Spoiler alert: Most likely, the data you’re using is legally and technically broken. We have to wave goodbye to online marketing as we know it since most of our beloved tools face massive legal, technical and organizational challenges.
But let’s start with an easy introduction.
From the beginning, it was important to us to involve the marketing industry as a whole in the progress of developing innovative products at JENTIS. In countless conversations with customers, agencies, industry representatives, media houses, marketers, data protection authorities, public bodies and employees, we have repeatedly learned of three fundamental challenges that the entire digital marketing industry seems to be facing.
We organised these challenges into the categories of technical, legal, and organisational and would be happy to spark a discussion with you. Feel free to reach out anytime to talk further. Please be advised that we will highlight challenges here and discuss possible solutions in a subsequent post.
Let’s talk about online marketing’s favourite topics GDPR, consent and tracking in general.
Although the omnipresent GDPR has been around since 2018, it seems to have been making the headlines of major news portals more than ever. Here are a few keywords to put it in perspective: Max Schrems, the new EU-US Privacy Framework, the new German TTDSG, Google Fonts, Consent Banners, and partial rulings on the illegality of Google Analytics.
Globally, the GDPR is considered the gold standard of personal data protection, with countless new regulations around the globe aligning with it. Even China, often referred to as a surveillance state, is now very drastically regulating the handling of personal data between companies. Need more examples? California, Japan and Brazil are approaching Europe’s level of data protection with regulation.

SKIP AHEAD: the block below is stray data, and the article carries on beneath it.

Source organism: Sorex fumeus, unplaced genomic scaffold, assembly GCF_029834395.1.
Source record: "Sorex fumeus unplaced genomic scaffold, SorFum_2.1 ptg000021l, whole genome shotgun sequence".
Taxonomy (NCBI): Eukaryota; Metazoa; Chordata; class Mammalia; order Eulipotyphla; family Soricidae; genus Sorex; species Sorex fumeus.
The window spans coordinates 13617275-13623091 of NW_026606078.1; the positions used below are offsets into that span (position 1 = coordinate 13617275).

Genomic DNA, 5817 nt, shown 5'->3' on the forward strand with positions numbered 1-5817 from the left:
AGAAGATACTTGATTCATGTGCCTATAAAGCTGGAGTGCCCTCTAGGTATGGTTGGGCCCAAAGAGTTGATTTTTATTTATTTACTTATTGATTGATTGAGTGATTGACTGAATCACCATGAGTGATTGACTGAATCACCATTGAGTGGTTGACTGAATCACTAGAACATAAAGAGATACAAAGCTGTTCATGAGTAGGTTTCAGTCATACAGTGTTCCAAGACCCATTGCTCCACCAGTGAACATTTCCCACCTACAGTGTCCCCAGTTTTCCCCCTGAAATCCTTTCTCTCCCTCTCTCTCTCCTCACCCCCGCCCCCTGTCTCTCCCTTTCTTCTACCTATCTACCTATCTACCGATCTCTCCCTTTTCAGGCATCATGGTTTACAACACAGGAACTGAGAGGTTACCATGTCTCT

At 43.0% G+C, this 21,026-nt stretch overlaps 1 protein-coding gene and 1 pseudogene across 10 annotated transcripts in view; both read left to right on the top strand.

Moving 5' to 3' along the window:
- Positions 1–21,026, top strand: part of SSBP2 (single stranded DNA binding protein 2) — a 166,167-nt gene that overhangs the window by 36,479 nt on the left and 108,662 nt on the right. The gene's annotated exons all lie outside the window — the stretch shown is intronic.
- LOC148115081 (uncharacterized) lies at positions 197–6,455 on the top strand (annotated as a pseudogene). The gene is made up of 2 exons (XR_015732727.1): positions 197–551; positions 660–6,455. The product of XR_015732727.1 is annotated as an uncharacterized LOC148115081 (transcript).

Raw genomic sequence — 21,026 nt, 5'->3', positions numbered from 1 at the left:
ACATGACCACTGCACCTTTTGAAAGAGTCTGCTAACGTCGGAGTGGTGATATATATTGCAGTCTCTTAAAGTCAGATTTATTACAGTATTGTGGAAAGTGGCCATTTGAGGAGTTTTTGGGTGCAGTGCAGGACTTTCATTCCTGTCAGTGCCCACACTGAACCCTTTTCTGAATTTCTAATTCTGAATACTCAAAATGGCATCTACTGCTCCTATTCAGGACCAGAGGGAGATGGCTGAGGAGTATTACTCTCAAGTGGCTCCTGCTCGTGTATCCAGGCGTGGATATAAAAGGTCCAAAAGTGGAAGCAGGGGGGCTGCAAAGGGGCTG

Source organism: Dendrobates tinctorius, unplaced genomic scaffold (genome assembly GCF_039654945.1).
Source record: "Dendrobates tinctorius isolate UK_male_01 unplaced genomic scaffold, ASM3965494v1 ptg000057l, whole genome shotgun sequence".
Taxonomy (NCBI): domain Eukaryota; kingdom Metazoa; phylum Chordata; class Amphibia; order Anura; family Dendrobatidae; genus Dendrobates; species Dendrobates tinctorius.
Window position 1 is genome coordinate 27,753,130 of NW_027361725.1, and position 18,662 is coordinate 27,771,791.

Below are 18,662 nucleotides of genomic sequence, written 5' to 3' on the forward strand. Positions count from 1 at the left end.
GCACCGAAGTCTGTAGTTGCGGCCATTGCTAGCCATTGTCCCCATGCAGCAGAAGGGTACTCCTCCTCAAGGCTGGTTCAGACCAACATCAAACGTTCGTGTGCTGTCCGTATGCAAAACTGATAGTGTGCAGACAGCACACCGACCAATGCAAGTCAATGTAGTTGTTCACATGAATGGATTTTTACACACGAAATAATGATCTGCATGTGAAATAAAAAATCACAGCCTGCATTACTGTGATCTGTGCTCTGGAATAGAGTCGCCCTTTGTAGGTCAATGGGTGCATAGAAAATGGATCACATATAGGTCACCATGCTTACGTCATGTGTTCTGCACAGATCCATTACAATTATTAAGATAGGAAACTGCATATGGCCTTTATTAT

The current basic consensus that American “electronic service providers” are to be viewed critically in the context of the GDPR questions our entire ecosystem. No matter if it is search engine advertising, website analytics, email tools, CRM tools or simple integrations into websites. De facto, every website operator is affected. And as a well-known lawyer put it in a nutshell: If you think that legal compliance is expensive, try legal non-compliance.
Another spicy development is the current discussion around Consent Banners. More than 80% of all websites use them wrongly, resulting in legal damage for those companies. Fewer and fewer users give their consent to “non-necessary cookies”, resulting in less and less actionable data. New technical features like “auto-decline functions” led to a massive decline in consent rates. Ghostery, one of the most famous ad and tracking blockers, recently launched this feature. Prominent web browsers have already announced the same features being launched in 2023.
An obvious political solution to regulate the notorious third-country data transfer between Europe and the USA is on the horizon. In September, US President Joe Biden signed an Executive Order that will serve as a blueprint for a new EU-US Data Privacy Framework. The ball is now in the court of the EU institutions. But even if there is a new set of rules at some point, it is likely to be challenged in court the moment it comes into force. Will it hold up in the European Court of Justice this time? Prominent activists have expressed scepticism.
Some digital marketers might still remember the times when nobody questioned creating look-a-like audiences manually using spreadsheets and customers’ email addresses. Such practices have disappeared from the scene, which also represents a major challenge.
More and more, we are noticing a change of values in the industry. We have to critically ask the question: Is it really okay for us as an industry to enable our customers’ personal data to be sent to who-knows-where in the world? Even more so, without their consent, or with consent obtained via dark patterns?
“We respect your privacy”, the average web user has read this phrase countless times on consent banners throughout the web. But most companies have not put their money where their mouth is.